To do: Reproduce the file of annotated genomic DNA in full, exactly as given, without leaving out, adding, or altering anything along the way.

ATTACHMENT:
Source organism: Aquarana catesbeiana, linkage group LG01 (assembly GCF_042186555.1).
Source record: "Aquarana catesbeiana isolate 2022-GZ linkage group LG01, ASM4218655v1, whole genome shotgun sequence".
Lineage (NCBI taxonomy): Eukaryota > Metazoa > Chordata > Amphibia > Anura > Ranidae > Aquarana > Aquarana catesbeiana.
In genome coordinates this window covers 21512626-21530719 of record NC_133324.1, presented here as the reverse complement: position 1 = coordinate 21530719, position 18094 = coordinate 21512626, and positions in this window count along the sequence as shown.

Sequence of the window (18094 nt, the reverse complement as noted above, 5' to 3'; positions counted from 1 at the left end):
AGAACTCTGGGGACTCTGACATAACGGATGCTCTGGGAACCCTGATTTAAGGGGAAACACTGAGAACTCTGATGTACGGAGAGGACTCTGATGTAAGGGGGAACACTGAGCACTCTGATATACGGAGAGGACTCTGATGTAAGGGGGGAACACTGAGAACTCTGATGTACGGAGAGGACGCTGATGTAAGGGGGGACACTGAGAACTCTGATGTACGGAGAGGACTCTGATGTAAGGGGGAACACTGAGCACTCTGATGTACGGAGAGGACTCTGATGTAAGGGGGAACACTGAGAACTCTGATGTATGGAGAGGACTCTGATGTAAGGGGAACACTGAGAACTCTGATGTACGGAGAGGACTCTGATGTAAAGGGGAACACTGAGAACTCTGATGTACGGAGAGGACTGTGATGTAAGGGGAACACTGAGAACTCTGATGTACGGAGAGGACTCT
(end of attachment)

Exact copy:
Source organism: Aquarana catesbeiana, linkage group LG01 (assembly GCF_042186555.1).
Source record: "Aquarana catesbeiana isolate 2022-GZ linkage group LG01, ASM4218655v1, whole genome shotgun sequence".
Lineage (NCBI taxonomy): Eukaryota > Metazoa > Chordata > Amphibia > Anura > Ranidae > Aquarana > Aquarana catesbeiana.
In genome coordinates this window covers 21512626-21530719 of record NC_133324.1, presented here as the reverse complement: position 1 = coordinate 21530719, position 18094 = coordinate 21512626, and positions in this window count along the sequence as shown.

Sequence of the window (18094 nt, the reverse complement as noted above, 5' to 3'; positions counted from 1 at the left end):
AGAACTCTGGGGACTCTGACATAACGGATGCTCTGGGAACCCTGATTTAAGGGGAAACACTGAGAACTCTGATGTACGGAGAGGACTCTGATGTAAGGGGGAACACTGAGCACTCTGATATACGGAGAGGACTCTGATGTAAGGGGGGAACACTGAGAACTCTGATGTACGGAGAGGACGCTGATGTAAGGGGGGACACTGAGAACTCTGATGTACGGAGAGGACTCTGATGTAAGGGGGAACACTGAGCACTCTGATGTACGGAGAGGACTCTGATGTAAGGGGGAACACTGAGAACTCTGATGTATGGAGAGGACTCTGATGTAAGGGGAACACTGAGAACTCTGATGTACGGAGAGGACTCTGATGTAAAGGGGAACACTGAGAACTCTGATGTACGGAGAGGACTGTGATGTAAGGGGAACACTGAGAACTCTGATGTACGGAGAGGACTCT